How do you say goodbye to a late-night show redefined by your presence? Well, if you’re listening to the advice of Comedy Central executives, Paramount Global boardrooms, and the entire Daily Show staff— you don’t. But for Trevor Noah, who stepped behind the Daily Show desk for the last time as host on Thursday night, you say goodbye with a party — and a thank you.
“One last time,” Noah said, opening the show. “Let’s celebrate.”
Bid farewell by a full cast of correspondents and crew and semi-successfully serenaded with the Liverpool favorite “You’ll Never Walk Alone,” Noah spent his final show urging viewers to value human lives and context over the partisan divide — all while looking back at a show that changed forever under his leadership.
When Noah announced his departure from the show earlier this month, the bombshell reveal sent fans scurrying for reasons behind the sudden egress. Industry insiders said the announcement came as a shock not just to Paramount and Viacom executives, but to the show’s cast and crew, who heard the news live alongside the show’s studio audience. “Part of the reason I did it that way is because I didn’t want anybody to be the person who then tells somebody else, who then tells somebody else, who then tells somebody else,” Noah told The Hollywood Reporter. “And this is where we create the thing. [The show] is where we’re together, our space, and so for me, it felt like the most natural way to tell everybody at the same time.”
Starting in 2023, while The Daily Show is hosted by a rotating list of guests, Noah will embark on a 28-city North American stand-up tour. But according to Noah, there’s no fight or blowup or great big job opportunity that caused him to leave, nothing other than a desire to do something, anything, new. This lack of plans was enough for correspondents Michael Kosta, Desi Lydic, Dulce Sloan, Roy Wood Jr., and Jordan Klepper all poke gentle fun at during their turns in the spotlight.
“You’re leaving a job to do nothing?” Sloan remarked. “Wow, you really are half-white.”
While the big question on everyone’s mind is what Noah is doing next, the show took a surprising surface-level look back on Noah’s path from unknown newcomer to beloved (and somewhat divisive) public figure. Rather than feature some of the host’s most influential videos, there was a gentle mashup of his favorite tagline, “Get the fuck out of here, man.” It also included a cheeky celebrity sendoff from Oprah, Issa Rae, Tracee Ellis Ross, Nick Offerman, Bill Gates, and former presidential candidate Hillary Clinton—a veritable exercise in why we should teach famous people how to shoot horizontal iPhone videos. But Noah took the praise and the thanks with aplomb, continually redirecting the attention towards the audience and the executives in the audience who first chose him.
“Savor every moment,” he said in a reflective moment, advice he directed towards a younger version of himself. “There are moments in life that mean something. [But] it’s hard to appreciate in life how all of the growth comes from the shitty moments… And don’t invest in crypto.”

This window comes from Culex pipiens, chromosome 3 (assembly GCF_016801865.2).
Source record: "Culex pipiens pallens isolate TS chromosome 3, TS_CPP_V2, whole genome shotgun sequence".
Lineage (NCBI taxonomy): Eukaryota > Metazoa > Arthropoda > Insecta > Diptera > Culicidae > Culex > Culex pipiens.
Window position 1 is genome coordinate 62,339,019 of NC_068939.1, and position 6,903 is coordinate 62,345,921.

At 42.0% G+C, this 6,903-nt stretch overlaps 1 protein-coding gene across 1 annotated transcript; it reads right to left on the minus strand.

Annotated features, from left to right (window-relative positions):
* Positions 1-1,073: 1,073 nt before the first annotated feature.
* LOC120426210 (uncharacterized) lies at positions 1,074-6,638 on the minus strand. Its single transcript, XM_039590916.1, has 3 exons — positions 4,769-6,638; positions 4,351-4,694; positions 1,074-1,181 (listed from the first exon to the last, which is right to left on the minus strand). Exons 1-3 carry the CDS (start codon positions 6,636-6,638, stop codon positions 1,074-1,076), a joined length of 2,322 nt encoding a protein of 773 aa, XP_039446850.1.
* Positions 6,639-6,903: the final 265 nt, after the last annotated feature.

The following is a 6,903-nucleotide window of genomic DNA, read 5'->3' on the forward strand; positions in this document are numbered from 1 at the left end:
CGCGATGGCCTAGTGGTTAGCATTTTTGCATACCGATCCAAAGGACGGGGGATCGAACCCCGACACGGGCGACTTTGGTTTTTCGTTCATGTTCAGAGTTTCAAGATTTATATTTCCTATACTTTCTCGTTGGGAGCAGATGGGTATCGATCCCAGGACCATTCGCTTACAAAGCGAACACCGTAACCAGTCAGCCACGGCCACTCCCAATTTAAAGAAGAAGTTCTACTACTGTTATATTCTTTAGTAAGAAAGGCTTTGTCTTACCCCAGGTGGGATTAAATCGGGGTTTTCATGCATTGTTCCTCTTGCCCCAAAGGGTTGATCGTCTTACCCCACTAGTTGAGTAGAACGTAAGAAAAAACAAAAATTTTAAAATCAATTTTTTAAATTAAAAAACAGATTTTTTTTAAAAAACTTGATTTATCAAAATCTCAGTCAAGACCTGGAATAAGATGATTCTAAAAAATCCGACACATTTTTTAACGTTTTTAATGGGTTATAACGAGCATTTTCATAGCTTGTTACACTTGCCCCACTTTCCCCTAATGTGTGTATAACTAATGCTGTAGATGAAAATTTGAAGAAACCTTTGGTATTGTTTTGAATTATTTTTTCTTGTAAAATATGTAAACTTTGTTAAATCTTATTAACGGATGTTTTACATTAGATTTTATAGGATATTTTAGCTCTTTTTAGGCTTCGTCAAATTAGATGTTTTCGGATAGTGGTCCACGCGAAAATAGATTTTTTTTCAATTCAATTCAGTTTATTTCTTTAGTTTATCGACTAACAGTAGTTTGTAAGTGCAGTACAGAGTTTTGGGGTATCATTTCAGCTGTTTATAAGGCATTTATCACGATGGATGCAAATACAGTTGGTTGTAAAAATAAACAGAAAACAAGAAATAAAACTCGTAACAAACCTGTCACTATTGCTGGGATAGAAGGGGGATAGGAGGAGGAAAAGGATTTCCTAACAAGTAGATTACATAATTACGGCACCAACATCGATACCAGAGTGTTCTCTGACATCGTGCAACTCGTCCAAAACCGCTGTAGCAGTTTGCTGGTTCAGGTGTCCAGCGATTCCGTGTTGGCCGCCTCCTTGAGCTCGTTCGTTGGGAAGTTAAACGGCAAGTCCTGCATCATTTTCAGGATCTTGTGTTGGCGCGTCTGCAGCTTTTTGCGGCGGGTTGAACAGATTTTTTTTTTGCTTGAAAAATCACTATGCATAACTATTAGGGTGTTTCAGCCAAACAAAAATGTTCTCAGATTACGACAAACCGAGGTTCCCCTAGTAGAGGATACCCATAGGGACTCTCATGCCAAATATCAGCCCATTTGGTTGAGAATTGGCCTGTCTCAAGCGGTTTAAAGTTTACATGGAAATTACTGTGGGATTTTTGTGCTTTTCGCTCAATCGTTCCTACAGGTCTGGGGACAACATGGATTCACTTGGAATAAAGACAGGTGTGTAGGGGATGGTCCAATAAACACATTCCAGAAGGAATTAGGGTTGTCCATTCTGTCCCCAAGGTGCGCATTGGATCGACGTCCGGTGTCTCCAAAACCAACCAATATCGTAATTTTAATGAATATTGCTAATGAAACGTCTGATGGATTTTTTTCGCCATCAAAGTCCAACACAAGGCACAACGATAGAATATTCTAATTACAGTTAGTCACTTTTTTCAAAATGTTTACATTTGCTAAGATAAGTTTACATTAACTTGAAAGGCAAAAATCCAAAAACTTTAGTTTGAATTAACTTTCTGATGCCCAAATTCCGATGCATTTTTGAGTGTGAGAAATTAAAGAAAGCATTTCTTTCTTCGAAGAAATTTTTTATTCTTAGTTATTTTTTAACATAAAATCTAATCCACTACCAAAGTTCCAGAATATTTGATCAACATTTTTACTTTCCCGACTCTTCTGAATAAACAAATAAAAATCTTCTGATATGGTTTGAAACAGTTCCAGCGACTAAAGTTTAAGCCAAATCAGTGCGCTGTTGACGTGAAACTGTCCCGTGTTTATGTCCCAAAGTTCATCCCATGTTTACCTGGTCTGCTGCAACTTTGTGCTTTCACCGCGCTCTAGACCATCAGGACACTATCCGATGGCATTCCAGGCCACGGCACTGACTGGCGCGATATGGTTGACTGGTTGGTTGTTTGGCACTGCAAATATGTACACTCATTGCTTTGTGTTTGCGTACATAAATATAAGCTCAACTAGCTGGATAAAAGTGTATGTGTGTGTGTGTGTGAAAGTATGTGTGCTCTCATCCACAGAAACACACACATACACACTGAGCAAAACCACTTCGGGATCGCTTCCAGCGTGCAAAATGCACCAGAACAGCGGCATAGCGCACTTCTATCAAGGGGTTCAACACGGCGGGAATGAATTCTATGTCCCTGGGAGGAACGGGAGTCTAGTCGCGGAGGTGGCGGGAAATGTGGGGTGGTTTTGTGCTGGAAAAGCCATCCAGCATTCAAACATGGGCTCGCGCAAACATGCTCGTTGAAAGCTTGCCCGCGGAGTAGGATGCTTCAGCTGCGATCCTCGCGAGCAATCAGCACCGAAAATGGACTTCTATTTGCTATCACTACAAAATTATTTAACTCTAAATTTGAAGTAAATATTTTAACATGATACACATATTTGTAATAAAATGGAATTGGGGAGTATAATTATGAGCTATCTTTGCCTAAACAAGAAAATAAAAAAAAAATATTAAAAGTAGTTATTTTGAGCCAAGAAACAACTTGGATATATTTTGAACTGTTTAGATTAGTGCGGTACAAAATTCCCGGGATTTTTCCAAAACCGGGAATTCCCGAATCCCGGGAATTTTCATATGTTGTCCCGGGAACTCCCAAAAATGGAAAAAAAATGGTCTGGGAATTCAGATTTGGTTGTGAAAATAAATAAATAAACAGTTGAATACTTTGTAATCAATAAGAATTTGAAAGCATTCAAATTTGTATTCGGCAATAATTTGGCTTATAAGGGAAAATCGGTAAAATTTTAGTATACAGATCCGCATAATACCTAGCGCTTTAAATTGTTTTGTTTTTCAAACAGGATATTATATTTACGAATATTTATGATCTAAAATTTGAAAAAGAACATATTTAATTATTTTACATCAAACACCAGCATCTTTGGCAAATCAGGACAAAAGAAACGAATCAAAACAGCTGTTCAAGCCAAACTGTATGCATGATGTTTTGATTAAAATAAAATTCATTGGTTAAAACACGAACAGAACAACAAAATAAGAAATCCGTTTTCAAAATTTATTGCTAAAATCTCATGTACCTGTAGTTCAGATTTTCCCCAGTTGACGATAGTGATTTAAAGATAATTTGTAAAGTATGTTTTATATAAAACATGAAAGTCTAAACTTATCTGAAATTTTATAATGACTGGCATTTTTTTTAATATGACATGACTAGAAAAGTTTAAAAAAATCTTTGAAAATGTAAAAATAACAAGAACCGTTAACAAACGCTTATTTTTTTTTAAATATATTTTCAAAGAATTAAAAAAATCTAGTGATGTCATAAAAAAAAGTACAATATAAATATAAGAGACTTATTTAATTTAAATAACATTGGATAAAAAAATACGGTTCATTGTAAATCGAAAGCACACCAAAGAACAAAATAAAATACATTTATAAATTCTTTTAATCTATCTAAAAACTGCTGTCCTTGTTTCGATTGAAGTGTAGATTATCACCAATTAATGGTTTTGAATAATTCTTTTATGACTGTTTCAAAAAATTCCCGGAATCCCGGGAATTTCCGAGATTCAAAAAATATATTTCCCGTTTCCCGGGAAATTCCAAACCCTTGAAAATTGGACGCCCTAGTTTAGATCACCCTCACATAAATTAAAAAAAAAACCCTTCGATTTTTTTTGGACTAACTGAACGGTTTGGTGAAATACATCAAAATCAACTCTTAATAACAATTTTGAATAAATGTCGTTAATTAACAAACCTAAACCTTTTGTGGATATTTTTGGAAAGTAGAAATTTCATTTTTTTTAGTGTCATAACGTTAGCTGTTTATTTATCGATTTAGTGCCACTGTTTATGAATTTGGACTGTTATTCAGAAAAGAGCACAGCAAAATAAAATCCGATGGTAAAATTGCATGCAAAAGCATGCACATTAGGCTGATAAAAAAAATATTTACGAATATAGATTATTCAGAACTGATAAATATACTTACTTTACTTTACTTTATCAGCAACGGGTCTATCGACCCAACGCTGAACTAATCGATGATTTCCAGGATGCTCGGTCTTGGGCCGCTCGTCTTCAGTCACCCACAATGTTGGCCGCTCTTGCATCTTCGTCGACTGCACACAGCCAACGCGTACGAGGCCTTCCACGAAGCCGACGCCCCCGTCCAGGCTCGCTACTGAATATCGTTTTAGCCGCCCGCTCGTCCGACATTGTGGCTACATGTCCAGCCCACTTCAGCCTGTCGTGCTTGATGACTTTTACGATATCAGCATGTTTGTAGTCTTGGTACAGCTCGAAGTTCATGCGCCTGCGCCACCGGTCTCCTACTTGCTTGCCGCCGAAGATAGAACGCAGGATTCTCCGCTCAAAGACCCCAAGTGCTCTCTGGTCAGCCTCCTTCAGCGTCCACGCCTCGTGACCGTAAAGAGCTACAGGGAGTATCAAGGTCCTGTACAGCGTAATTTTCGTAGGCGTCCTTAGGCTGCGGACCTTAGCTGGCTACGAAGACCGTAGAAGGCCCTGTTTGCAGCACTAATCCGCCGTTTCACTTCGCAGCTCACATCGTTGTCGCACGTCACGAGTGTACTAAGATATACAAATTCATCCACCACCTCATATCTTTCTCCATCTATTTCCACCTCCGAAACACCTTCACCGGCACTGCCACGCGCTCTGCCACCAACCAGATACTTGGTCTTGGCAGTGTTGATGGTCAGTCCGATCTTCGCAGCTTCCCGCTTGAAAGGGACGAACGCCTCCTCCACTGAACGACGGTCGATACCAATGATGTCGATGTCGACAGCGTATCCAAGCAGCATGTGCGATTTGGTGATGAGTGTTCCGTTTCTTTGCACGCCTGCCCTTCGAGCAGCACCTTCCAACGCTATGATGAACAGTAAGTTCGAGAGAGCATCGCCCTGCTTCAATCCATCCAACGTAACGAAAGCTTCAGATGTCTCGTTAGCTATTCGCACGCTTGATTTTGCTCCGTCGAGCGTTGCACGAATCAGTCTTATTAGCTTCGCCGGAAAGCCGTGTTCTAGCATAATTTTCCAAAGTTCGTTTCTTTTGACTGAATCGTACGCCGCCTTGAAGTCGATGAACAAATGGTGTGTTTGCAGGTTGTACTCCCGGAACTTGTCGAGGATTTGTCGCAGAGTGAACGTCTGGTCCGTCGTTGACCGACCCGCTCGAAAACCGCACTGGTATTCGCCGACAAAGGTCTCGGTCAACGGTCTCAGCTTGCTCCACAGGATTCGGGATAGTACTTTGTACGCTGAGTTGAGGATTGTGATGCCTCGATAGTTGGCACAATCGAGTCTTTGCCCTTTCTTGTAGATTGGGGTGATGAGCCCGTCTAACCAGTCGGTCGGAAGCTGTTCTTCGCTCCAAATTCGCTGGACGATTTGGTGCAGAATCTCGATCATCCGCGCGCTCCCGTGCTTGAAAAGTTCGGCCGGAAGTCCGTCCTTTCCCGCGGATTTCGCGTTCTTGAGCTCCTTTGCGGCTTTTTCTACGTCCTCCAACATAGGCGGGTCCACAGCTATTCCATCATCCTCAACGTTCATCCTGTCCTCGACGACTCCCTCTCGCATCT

When Noah was tapped by execs and given the blessing of former host Jon Stewart in 2015, he was relatively unknown in the world of American stand-up comedy and had only been a Daily Show correspondent for three months before stepping in as host. But Noah’s inexperience with American politics, which many saw as a weakness, gave the former host a fresh take during the rise of candidate Donald Trump. While later years would see Noah criticized for his tendency to “just talk it out as humans” during some tense political situations, the Daily Show host charted the show from a global perspective, allowing Noah to imbue his comedy with an earnest intent to see the good in others. Since then, the South African comedian has increased the show’s online presence tenfold, and fought initial dips in ratings to become a staple of millennial primetime television.
Is Noah’s departure indicative of a major change in late-night television? It’s hard to say. In our current understanding of the format, hosts must be fresh enough to prevent the series from stagnating but established enough to draw and keep viewers watching. And for every success story like Fallon, Colbert, and Stewart, a class Noah now joins, the failures have the potential to push comedy’s progression back years. That wasn’t the case with Noah, as Thursday’s guest, comedian Neal Brennan noted. “[You] brought diversity to late night,” he said, presenting Noah with his *literal* flowers. “You turned The Daily Show into The Breakfast Club.”
It’s easy to imagine a final Daily Show with Noah that was much bigger than the one filmed Thursday. There were no major guests, no sweeping memorials, and a surprising lack of tears. But what was present at every break, every camera reset, every moment backstage as correspondents hugged and kissed and cooed over growing children, was celebration. There were more thank-you’s than punchlines, and even a moment where Noah pushed everything aside to thank Black women for their support and knowledge.
“Who do you think teaches me?” he said, mentioning his mother and grandmother. “Unlike everybody else, Black women can’t afford to fuck around and find out.”
Trevor Noah said goodbye to his show of seven years with the air of a man confident in his choice — and focused on creating a final bow that centered the friends and family that meant the most to him.
“It was the craziest journey that I didn’t predict and didn’t expect,” Noah said to a full audience. “It’s been an honor, thank you.”